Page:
NEWS

Klang Valley still has many well-stocked supermarkets

Bernama

Published
Modified 17 Mar 2020, 11:13 pm

People around the Klang Valley can breathe a sigh of relief as there are still other supermarkets which can provide a sufficient supply of goods during the March 18-31 duration of the government’s movement control order aimed at containing Covid-19.

In announcing the nationwide order last night, Prime Minister Muhyiddin Yassin had urged Malaysians to be calm, giving an assurance that there was enough food for everyone.

Agreeing with the prime minister’s statement is NSK Trade City Supermarket branch manager Edward Leong who said daily essentials such as rice, flour, sugar and cooking oil at his supermarket were adequate for domestic demand.

“There was a sudden increase in visitors at the supermarket yesterday following a sharp spike in Covid-19 cases. We usually receive about 2,000 customers, but yesterday, we recorded some 6,000.

“If you look at the buying trend, there has been an increase in purchases since yesterday, resulting in three days of rice stock reducing to one day’s worth of stock. However, we assure you that we will always have a sufficient stock of products such as rice,” Leong said.

Panic-buying continues

Meanwhile, checks by Bernama found that people are continuing to flock to supermarkets in several locations to purchase essential items, resulting in congestion at entrances and payment counters.

Rani Kuppusamy, when met by Bernama at NSK Trade City Selayang, said following the announcement of the movement control order last night, she decided to immediately visit the supermarket, fearing that goods would soon be out of stock.

“I quickly grabbed necessities but never expected that so many people would come here and scramble to get their products. The entrance was crowded and parking was difficult too,” said the 65-year-old housewife who explained she had done her best to attend to her family’s needs.

Another grocer, Rabiah Mansor, 76, said she also rushed to stock up on essentials and other groceries to prepare for any eventualities.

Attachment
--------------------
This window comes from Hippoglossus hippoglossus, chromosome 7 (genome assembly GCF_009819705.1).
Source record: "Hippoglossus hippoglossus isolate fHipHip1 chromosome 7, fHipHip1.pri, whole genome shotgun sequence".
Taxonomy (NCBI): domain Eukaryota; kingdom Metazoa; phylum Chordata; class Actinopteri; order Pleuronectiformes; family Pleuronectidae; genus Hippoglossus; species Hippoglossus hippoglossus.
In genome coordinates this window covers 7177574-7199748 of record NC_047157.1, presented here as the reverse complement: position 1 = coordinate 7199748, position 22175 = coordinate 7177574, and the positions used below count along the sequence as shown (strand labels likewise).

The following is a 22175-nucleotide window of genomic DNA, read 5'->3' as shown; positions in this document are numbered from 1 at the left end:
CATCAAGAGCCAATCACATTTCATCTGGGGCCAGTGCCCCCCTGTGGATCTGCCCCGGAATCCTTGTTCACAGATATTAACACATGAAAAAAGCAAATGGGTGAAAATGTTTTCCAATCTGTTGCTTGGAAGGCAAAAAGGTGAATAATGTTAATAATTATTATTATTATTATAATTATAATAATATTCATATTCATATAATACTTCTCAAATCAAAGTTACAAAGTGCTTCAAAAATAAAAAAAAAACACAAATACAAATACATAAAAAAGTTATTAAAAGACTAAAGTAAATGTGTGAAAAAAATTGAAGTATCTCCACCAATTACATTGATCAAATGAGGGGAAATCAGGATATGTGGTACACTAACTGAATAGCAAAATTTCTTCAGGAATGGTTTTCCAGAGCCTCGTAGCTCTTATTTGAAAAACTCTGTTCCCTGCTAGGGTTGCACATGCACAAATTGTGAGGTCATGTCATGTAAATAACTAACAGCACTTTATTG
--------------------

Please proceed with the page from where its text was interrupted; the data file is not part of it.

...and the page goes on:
“I have also been advising my children and grandchildren to practice good hygiene and avoid large gatherings,” said the full-time housewife.

Enforcers on the prowl

Bernama checks also found several enforcement officers from the Domestic Trade and Consumer Affairs Ministry conducting inspections of nearby grocery shops to ensure stocks were sufficient and that traders were complying with the prices stipulated by the government.

The NSK Trade City Selayang supermarket continues to retain the same market price for palm oil (packets and bottles) between RM2.50 and RM25.80, rice (normal, fragrant and basmati) between RM23.99 and RM56.90, wheat flour (one packet) from RM1.85 to RM2.29, and sugar (one packet) at RM2.85.

Meanwhile at AEON AU2 Setiawangsa, Bernama found jittery shoppers had flocked to the supermarket to stock up on supplies in big quantities.

According to a civil servant who asked to be referred to as Maznah, she was prompted to buy essential items in large quantities as she was not certain as to when the outbreak would end.

“There are 10 people in my family, so I need to purchase items in large quantities, and I need to be prepared to face any possibility. The stocks I purchased will be enough for a month,” she added.

'Think of the less fortunate'

Retired teacher, Suhaila Adnan said panic-buying shoppers would only cause supermarkets to be in a situation where they would be unable to provide goods for all customers.

“I think the panic buying was an unreasonable act by consumers. For sure, many people will scramble to purchase cheap items, leaving the expensive items for other buyers. Please think about the less fortunate ones who cannot afford to buy expensive items,” she urged.

A check by Bernama also found that basic essential items such as rice, cooking oil and chicken were among the best-selling items, with supermarket workers having to restock them several times today.

A worker, Hani, said although today’s situation was more relaxed compared to yesterday, she and her friends were still hard at work replenishing empty shelves with items, and arranging them.

“Usually, we will restock in the night, but since the spread of COVID-19, we have been forced to continuously restock. I hope people stop panic buying and only buy essential items in moderation so that there are sufficient goods for all,” she said.

- Bernama

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